5. Don’t Believe What You Read
  6. Living in an Island
  7. Me and Howard Hughes
  8. Can’t Stop
  9. (Watch Out for) the Normal People
  10. Rat Trap

Released 1978, Ensign Records, re-released on CD 2005 with extra tracks, Lying Again, How do you do?, So Strange.

I know, I know, I know, I can here the cries of derision already, how can you put the term “classic album” next to a piece of work by Bob Geldof??!

If we can put that to one side for a moment, this is one of those albums that was one of the most successful new wave albums of the late 70’s and is usually deleted from the memory of the hipster muso’s in any trendy blog or music magazine.

That said, this is an excellent album and well worth a listen. From a time in the distant memory when cover art was important, the cover of the album is striking and different. From the opening track I Like Clockwork (uk No 6), it explodes into action and never lets up.

The success of this album is all the more remarkable for it’s lyrical content. Geldof’s lyrics dealt with social comment, storytelling, Hitler, suicide, euthanasia  and politics!   The album has 3 hit singles culminating in Rat Trap the surprise massive hit in December 1978. This was released precisely because it did not sound like a single. Over 5 minutes long with no chorus this was meant to show that the Boomtown Rats were an “albums band”. Important in the 1970’s to garner credibility.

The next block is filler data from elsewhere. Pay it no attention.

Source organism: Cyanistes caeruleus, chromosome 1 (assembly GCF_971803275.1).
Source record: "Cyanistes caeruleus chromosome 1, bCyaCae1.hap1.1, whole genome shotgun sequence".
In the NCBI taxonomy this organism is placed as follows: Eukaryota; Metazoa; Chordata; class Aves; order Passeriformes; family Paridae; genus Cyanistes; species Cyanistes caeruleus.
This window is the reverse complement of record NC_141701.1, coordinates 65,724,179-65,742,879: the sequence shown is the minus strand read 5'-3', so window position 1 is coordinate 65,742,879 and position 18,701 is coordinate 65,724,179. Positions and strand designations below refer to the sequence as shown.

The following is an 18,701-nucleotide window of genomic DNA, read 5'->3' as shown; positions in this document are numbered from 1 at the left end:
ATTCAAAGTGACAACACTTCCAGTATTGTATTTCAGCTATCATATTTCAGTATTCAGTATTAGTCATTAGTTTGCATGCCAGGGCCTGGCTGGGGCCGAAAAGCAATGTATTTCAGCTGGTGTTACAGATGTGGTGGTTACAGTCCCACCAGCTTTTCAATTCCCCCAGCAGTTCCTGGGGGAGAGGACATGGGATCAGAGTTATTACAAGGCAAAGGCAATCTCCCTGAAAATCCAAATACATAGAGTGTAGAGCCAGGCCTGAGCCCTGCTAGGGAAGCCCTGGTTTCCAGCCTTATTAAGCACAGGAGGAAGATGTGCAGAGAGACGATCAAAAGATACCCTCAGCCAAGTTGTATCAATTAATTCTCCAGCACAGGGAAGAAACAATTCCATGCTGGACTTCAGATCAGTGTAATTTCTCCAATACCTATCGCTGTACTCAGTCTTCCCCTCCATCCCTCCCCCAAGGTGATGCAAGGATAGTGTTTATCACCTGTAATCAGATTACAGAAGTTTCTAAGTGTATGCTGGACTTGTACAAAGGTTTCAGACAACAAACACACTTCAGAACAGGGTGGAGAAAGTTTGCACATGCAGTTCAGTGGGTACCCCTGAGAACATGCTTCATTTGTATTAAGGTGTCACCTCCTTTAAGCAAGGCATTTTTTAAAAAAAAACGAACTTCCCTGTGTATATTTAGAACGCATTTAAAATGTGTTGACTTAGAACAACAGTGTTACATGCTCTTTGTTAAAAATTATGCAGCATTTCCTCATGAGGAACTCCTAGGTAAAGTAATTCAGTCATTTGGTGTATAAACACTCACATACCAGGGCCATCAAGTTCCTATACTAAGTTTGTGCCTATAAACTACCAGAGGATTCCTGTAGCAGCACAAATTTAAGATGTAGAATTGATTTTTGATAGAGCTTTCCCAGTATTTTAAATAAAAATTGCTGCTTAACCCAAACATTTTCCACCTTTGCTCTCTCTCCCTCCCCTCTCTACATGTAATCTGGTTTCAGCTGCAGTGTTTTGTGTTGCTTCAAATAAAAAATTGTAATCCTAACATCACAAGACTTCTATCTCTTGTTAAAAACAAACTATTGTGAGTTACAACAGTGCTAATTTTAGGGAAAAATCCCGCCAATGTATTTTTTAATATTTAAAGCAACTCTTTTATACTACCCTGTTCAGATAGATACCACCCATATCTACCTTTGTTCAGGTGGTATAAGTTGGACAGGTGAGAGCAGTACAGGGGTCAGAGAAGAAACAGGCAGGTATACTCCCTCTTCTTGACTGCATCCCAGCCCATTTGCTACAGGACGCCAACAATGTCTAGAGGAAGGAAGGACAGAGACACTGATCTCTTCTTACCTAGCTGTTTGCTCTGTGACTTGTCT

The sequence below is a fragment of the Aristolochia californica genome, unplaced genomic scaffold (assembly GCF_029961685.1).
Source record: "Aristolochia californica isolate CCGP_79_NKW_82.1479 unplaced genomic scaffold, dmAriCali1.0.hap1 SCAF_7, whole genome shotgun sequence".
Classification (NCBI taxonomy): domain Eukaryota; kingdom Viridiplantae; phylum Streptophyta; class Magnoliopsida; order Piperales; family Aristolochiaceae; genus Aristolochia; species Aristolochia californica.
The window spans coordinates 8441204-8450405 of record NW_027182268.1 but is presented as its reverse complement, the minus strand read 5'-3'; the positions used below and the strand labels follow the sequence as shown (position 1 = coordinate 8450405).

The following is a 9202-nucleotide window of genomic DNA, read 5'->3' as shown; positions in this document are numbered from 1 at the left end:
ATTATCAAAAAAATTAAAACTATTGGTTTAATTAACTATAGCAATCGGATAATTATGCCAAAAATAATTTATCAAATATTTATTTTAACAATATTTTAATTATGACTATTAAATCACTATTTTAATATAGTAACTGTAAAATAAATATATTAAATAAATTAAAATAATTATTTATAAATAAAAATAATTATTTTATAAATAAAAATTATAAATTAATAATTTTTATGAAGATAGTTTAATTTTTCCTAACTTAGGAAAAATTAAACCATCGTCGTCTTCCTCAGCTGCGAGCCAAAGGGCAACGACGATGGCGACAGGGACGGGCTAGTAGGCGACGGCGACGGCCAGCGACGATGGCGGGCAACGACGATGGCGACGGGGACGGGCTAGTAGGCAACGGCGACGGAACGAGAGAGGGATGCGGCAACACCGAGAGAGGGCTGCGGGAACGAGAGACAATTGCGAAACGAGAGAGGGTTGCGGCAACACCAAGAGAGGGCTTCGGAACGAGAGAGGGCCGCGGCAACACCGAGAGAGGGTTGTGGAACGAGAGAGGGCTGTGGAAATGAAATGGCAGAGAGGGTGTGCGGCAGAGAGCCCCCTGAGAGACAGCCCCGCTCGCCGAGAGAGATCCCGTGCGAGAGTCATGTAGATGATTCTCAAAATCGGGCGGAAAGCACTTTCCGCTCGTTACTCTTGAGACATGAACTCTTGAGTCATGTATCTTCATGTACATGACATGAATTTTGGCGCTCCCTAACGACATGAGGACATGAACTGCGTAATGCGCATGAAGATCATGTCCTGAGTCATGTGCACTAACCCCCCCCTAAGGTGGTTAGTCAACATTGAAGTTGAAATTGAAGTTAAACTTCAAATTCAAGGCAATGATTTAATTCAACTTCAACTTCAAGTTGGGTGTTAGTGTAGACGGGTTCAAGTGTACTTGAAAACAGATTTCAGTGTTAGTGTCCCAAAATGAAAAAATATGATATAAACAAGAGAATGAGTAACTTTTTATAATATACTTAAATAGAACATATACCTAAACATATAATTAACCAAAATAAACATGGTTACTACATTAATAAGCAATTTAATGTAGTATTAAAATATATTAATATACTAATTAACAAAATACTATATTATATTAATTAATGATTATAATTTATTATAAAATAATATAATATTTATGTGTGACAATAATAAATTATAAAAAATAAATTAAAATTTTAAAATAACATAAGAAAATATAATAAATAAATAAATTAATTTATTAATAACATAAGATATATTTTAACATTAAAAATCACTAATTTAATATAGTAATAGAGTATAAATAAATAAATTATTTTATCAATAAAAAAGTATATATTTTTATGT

If you’ve never heard it, have a slight penchant for new wave music, then give it a listen.

CLASSIC ALBUMS: dan le sac Vs Scroobius Pip – Angles

Dan le Sac vs Scroobius Pip – Angles, 2008, Sunday Best Recordings

  1. The Beat That My Heart Skipped
  2. Development
  3. Look For The Woman
  4. Rapper’s Battle
  5. Tommy C
  6. Fixed
  7. Angles
  8. Letter From God To Man
  9. Magician’s Assistant
  10. Back From Hell
  11. Thou Shalt Always Kill
  12. Waiting For The Beat To Kick In…
  13. Reading My Dreams

From the opening track Scroobius Pip gives us his neatly woven lyrics with social angst and wonderful poetry. This is a wonderful first look into the world of dan le sac and Scroobius Pip and anyone who has seen them live will testify that it is not just in the studio that they excel.

The highlights for me include the ode to Tommy Cooper and a beautiful life in Tommy C; Thou Shalt Always Kill;  the Beat that my heart skipped; and the Magicians Assistant. But there is not a bad track on this album and after 2 years of solid listening it still sounds fresh and inspiring.

Letter from God To Man and the excellent use of Radiohead’s Planet Telex  is for me the pick of the bunch. Initially some whinced at the use of the Radiohead song but so cleverly done and so much depth to the arangement.

I found the music infectious and the lyrics superb, putting across thought provoking comment mixed with a contemporary forum.

This goes down as a great album to to be revered in the years to come.